A system that supports ACM is a good idea, a wiki, a forum for exchanging ideas with the community, gather information through facebook or twitter equally (even negative feedback like the case with the runway construction at Heathrow Airport). The networked knowledge worker requires hardware that allows to access information outside the office and managers need to identify these needs. Surely there is a deadline for that decision is made. After construction, investment will be evaluated if the return was in line with initial estimates (city rail investments that took place in Spain are a good example, doomed by real estate bubble).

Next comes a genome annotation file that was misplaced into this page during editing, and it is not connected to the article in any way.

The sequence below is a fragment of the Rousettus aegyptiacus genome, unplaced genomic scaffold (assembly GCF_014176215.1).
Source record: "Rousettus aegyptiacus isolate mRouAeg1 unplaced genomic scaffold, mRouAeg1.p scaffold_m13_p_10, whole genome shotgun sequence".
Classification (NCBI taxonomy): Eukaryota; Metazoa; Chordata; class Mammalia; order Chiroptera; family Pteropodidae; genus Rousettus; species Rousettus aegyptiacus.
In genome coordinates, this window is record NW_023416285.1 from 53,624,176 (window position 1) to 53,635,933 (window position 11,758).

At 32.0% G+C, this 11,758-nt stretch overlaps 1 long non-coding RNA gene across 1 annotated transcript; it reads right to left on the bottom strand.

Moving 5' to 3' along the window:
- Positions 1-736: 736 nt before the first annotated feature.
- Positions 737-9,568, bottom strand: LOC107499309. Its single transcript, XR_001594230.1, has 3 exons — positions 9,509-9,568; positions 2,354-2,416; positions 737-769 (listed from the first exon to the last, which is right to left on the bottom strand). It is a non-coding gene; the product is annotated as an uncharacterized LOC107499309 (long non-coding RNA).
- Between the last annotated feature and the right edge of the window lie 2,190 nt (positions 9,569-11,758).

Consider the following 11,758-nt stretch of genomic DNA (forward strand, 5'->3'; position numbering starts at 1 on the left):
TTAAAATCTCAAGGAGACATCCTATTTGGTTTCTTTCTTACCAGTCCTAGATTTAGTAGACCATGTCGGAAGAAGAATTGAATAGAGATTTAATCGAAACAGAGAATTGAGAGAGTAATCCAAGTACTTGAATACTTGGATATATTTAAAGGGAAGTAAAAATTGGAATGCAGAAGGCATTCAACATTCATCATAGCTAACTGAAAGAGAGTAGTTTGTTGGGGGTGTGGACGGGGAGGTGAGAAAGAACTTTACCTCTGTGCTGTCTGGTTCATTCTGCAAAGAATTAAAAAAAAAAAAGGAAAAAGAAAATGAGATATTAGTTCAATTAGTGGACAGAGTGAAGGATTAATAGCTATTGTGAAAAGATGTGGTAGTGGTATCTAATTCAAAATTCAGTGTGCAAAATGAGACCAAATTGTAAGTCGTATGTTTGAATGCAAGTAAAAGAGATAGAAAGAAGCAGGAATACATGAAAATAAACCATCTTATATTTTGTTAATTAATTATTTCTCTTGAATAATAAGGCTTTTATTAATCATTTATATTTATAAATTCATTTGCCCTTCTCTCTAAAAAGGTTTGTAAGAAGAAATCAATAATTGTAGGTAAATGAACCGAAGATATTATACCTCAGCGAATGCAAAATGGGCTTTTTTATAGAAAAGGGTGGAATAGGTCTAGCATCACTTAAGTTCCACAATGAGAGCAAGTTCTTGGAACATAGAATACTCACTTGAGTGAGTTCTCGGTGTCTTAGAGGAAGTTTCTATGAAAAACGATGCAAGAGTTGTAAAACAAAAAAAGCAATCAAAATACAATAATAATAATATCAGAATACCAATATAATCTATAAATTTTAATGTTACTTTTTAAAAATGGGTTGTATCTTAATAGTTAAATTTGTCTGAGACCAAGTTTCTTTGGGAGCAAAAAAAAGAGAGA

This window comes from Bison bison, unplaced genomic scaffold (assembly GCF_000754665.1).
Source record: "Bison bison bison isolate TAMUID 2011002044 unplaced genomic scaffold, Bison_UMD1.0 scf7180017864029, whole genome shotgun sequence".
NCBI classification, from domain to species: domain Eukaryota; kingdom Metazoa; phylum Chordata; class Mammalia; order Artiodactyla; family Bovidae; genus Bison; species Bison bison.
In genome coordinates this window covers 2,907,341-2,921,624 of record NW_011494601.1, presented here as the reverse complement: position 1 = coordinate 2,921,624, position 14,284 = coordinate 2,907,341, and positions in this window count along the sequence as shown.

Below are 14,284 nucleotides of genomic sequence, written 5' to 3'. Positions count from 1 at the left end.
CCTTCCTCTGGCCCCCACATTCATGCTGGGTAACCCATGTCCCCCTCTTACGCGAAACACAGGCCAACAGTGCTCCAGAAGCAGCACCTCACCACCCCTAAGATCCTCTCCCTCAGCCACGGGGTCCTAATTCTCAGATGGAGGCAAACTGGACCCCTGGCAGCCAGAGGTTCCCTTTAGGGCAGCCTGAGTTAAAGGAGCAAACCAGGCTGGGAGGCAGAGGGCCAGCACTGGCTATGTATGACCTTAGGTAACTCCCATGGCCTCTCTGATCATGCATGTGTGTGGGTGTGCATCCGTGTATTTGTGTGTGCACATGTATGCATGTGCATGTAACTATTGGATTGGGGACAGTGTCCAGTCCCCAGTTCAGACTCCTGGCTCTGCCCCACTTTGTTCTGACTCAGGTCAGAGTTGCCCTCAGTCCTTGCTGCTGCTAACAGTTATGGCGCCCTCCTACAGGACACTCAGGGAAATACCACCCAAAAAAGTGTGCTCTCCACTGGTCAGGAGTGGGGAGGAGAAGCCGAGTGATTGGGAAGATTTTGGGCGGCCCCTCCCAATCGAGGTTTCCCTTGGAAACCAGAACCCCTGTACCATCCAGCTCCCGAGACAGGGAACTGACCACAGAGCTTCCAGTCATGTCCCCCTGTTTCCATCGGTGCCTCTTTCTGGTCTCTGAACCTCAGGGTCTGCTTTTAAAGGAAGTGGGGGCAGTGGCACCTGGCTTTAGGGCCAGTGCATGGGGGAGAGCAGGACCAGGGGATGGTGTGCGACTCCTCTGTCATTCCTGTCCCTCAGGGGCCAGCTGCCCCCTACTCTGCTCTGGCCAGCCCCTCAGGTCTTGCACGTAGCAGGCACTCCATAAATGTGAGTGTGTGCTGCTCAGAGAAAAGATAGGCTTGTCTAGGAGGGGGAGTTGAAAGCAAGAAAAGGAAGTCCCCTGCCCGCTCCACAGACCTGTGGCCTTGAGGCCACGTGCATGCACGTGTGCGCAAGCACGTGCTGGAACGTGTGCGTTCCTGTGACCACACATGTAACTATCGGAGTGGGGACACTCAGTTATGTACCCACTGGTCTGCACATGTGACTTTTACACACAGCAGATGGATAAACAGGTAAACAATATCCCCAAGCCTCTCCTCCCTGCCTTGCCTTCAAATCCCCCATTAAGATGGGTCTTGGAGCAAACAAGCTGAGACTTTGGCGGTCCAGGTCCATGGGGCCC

Now reflect for a moment:

In the above example work is nor performed? Is this is a process? The fact that the activities are not structured does not mean that they are uncoordinated. Maybe Process definition as we know it needs to be updated, because it has to include the possibility activities performed can be structured or unstructured.

There is no management? Of course there is! Control mechanisms are seeking to know that we will complete work on time, which the interim results that were achieved?

There is no control? There is. Estimated ROI was achieved?

Results were reached? Stakeholders are pleased?

Is there improvement taking place? What did we learned from the experience?

Wait a moment… All of these aren’t the foundation of Business Process Management?


11 thoughts on “ACM is under BPM umbrella